- "The lettuce, peppers, and broccoli—plus a melon and an onion, with a watermelon soon to follow—aren't genetically modified at all. Monsanto created all these veggies using good old-fashioned crossbreeding, the same technology that farmers have been using to optimize crops
for millennia. That doesn't mean they are low tech, exactly. Stark's division is drawing on Monsanto's accumulated scientific know-how to create vegetables that have all the advantages of genetically modified organisms without any of the Frankenfoods ick factor." [more inside]
posted by kliuless
on Mar 8, 2014 -
"Given the desire for ambitious scientists
to break from the pack with a striking new finding, Dr. Ioannidis reasoned, many hypotheses already start with a high chance of being wrong. Otherwise proving them right would not be so difficult and surprising — and supportive of a scientist’s career. Taking into account the human tendency to see what we want to see, unconscious bias is inevitable. Without any ill intent, a scientist may be nudged toward interpreting the data so it supports the hypothesis, even if just barely." [more inside]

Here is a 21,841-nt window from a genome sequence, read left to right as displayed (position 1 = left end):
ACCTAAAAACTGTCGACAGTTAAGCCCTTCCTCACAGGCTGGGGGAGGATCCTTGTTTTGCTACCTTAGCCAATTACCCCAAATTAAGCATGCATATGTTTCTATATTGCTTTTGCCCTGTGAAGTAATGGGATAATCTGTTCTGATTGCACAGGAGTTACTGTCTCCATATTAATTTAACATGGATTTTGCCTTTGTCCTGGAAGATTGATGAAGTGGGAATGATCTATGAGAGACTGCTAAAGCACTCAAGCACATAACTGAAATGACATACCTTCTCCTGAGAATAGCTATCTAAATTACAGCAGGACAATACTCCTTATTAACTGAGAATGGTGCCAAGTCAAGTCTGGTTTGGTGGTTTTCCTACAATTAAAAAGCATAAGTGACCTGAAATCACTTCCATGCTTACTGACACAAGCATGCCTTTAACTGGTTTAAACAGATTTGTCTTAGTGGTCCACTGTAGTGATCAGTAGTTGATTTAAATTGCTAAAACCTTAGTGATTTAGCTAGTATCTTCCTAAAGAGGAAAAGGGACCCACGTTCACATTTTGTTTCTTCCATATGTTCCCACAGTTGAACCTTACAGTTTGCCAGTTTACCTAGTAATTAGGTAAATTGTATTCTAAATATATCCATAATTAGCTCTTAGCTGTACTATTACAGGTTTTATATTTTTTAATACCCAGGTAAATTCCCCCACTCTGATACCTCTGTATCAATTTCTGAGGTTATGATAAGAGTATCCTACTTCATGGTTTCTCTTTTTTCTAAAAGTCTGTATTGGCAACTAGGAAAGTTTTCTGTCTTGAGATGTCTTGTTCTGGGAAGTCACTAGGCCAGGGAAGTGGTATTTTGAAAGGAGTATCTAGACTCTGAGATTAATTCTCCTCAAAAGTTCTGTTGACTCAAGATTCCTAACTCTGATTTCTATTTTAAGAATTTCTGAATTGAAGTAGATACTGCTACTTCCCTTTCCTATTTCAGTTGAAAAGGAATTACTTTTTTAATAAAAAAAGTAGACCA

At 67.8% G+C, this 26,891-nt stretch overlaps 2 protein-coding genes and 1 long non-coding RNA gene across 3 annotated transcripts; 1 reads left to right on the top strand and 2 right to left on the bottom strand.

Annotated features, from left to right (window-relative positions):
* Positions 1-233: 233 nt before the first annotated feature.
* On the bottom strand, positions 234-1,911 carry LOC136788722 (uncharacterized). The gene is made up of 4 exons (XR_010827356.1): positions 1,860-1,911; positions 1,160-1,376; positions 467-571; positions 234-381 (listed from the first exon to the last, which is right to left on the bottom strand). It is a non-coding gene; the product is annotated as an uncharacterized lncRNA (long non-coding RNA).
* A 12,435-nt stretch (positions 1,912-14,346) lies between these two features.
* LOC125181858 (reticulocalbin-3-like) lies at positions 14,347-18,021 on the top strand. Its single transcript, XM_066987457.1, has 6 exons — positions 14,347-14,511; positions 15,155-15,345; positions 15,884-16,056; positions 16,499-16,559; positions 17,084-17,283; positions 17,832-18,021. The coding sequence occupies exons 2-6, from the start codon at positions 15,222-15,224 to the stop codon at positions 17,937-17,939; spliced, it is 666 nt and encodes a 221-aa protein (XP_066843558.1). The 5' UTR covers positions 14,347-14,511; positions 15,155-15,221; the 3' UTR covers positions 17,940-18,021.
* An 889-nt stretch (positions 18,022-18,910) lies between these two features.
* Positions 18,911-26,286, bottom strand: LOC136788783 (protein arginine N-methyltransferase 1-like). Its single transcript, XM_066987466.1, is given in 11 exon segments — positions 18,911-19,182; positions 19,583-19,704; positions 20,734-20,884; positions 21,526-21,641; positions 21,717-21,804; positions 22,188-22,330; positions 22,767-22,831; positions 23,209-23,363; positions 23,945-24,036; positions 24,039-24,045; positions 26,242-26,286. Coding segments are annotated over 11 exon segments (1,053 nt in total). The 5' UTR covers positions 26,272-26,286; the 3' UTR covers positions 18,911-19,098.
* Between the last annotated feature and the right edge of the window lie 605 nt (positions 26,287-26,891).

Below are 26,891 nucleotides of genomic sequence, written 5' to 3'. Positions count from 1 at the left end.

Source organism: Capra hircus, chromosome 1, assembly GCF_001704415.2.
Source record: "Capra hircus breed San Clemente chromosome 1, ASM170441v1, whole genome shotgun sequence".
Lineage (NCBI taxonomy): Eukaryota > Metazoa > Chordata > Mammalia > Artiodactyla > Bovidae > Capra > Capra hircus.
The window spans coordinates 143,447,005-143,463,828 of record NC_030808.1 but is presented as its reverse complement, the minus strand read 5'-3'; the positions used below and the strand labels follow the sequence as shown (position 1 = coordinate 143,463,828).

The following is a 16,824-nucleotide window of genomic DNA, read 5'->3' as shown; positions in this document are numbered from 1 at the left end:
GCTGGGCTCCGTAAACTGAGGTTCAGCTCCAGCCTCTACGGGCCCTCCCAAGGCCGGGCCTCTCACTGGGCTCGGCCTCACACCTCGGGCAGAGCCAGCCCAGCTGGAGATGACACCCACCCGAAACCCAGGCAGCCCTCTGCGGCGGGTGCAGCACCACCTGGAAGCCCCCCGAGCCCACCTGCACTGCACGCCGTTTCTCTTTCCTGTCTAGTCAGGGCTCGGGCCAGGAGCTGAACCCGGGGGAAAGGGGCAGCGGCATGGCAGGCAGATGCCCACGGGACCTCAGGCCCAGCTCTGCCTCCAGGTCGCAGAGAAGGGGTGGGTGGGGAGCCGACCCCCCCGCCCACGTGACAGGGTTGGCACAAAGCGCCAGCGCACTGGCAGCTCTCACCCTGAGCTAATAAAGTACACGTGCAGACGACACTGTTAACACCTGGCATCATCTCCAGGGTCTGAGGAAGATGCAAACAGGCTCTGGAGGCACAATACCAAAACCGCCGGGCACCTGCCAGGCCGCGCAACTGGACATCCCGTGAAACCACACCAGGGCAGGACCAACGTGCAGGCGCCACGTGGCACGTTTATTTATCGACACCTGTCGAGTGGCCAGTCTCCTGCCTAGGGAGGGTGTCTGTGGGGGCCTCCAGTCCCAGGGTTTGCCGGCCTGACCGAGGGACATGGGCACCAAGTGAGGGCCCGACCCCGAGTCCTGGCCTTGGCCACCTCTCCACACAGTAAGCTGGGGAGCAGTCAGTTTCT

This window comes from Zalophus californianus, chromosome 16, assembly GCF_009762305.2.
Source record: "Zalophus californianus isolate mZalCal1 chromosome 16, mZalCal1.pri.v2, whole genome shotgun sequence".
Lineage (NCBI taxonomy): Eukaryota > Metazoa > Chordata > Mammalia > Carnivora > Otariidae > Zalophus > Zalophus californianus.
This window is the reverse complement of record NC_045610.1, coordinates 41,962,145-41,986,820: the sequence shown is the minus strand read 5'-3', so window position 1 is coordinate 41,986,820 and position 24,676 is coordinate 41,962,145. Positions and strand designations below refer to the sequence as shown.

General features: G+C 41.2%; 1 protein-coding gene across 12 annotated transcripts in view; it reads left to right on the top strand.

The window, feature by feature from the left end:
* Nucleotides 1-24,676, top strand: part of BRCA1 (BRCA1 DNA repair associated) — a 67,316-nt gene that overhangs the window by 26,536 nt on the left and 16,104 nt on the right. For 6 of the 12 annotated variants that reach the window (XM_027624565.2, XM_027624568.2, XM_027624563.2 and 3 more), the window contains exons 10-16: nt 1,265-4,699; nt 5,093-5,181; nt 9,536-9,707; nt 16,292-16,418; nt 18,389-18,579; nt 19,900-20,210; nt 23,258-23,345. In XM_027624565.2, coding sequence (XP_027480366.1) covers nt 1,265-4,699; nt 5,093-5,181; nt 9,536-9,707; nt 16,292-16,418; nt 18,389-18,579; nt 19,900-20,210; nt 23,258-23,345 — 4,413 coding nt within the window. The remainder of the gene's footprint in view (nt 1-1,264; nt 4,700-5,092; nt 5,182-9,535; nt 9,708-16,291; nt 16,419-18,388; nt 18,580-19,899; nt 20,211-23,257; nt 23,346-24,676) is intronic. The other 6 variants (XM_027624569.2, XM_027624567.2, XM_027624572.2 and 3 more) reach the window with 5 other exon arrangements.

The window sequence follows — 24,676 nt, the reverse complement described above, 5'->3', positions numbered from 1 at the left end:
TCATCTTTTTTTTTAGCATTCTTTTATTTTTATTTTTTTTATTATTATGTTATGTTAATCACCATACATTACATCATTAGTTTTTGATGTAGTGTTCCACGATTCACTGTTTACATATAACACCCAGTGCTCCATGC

posted by MisantropicPainforest
on Jan 24, 2014 -
"On a sunny day in 1998, Maura Gillison was walking across the campus of Johns Hopkins University in Baltimore, Maryland, thinking about a virus. The young oncologist bumped into the director of the university's cancer centre, who asked politely about her work. Gillison described her discovery of early evidence that human papillomavirus (HPV) — a ubiquitous pathogen that infects nearly every human at some point in their lives — could be causing tens of thousands of cases of throat cancer each year in the United States. The senior doctor stared down at Gillison, not saying a word. “That was the first clue that what I was doing was interesting to others and had potential significance,” recalls Gillison."